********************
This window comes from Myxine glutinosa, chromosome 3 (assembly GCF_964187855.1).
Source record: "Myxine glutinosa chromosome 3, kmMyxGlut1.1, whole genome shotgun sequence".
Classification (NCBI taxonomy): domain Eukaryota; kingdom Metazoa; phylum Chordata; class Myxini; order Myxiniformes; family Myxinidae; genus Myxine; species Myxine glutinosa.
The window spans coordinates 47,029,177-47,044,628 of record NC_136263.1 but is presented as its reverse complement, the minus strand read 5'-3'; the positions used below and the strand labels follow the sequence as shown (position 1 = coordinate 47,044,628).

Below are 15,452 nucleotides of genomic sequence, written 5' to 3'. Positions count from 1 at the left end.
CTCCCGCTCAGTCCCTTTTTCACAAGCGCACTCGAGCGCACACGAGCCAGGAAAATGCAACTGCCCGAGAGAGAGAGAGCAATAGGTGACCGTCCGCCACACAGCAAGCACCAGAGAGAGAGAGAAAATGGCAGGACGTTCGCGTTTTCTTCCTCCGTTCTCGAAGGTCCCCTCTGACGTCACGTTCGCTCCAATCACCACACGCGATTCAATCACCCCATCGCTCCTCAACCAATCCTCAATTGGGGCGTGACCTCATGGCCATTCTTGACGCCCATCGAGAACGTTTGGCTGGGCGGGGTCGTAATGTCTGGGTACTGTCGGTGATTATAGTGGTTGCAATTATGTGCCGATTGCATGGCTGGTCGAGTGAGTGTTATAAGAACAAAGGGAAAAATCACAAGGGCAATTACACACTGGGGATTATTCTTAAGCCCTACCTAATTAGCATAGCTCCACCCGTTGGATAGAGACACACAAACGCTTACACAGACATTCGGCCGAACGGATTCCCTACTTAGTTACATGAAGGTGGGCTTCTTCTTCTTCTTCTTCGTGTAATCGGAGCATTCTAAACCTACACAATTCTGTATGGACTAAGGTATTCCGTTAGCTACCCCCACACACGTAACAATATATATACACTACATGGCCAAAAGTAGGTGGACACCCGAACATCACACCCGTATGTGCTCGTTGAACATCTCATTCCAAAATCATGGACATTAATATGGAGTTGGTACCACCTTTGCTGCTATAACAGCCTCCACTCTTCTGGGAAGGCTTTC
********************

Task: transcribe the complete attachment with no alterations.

This window comes from Myxine glutinosa, chromosome 3 (assembly GCF_964187855.1).
Source record: "Myxine glutinosa chromosome 3, kmMyxGlut1.1, whole genome shotgun sequence".
Classification (NCBI taxonomy): domain Eukaryota; kingdom Metazoa; phylum Chordata; class Myxini; order Myxiniformes; family Myxinidae; genus Myxine; species Myxine glutinosa.
The window spans coordinates 47,029,177-47,044,628 of record NC_136263.1 but is presented as its reverse complement, the minus strand read 5'-3'; the positions used below and the strand labels follow the sequence as shown (position 1 = coordinate 47,044,628).

Below are 15,452 nucleotides of genomic sequence, written 5' to 3'. Positions count from 1 at the left end.
CTCCCGCTCAGTCCCTTTTTCACAAGCGCACTCGAGCGCACACGAGCCAGGAAAATGCAACTGCCCGAGAGAGAGAGAGCAATAGGTGACCGTCCGCCACACAGCAAGCACCAGAGAGAGAGAGAAAATGGCAGGACGTTCGCGTTTTCTTCCTCCGTTCTCGAAGGTCCCCTCTGACGTCACGTTCGCTCCAATCACCACACGCGATTCAATCACCCCATCGCTCCTCAACCAATCCTCAATTGGGGCGTGACCTCATGGCCATTCTTGACGCCCATCGAGAACGTTTGGCTGGGCGGGGTCGTAATGTCTGGGTACTGTCGGTGATTATAGTGGTTGCAATTATGTGCCGATTGCATGGCTGGTCGAGTGAGTGTTATAAGAACAAAGGGAAAAATCACAAGGGCAATTACACACTGGGGATTATTCTTAAGCCCTACCTAATTAGCATAGCTCCACCCGTTGGATAGAGACACACAAACGCTTACACAGACATTCGGCCGAACGGATTCCCTACTTAGTTACATGAAGGTGGGCTTCTTCTTCTTCTTCTTCGTGTAATCGGAGCATTCTAAACCTACACAATTCTGTATGGACTAAGGTATTCCGTTAGCTACCCCCACACACGTAACAATATATATACACTACATGGCCAAAAGTAGGTGGACACCCGAACATCACACCCGTATGTGCTCGTTGAACATCTCATTCCAAAATCATGGACATTAATATGGAGTTGGTACCACCTTTGCTGCTATAACAGCCTCCACTCTTCTGGGAAGGCTTTC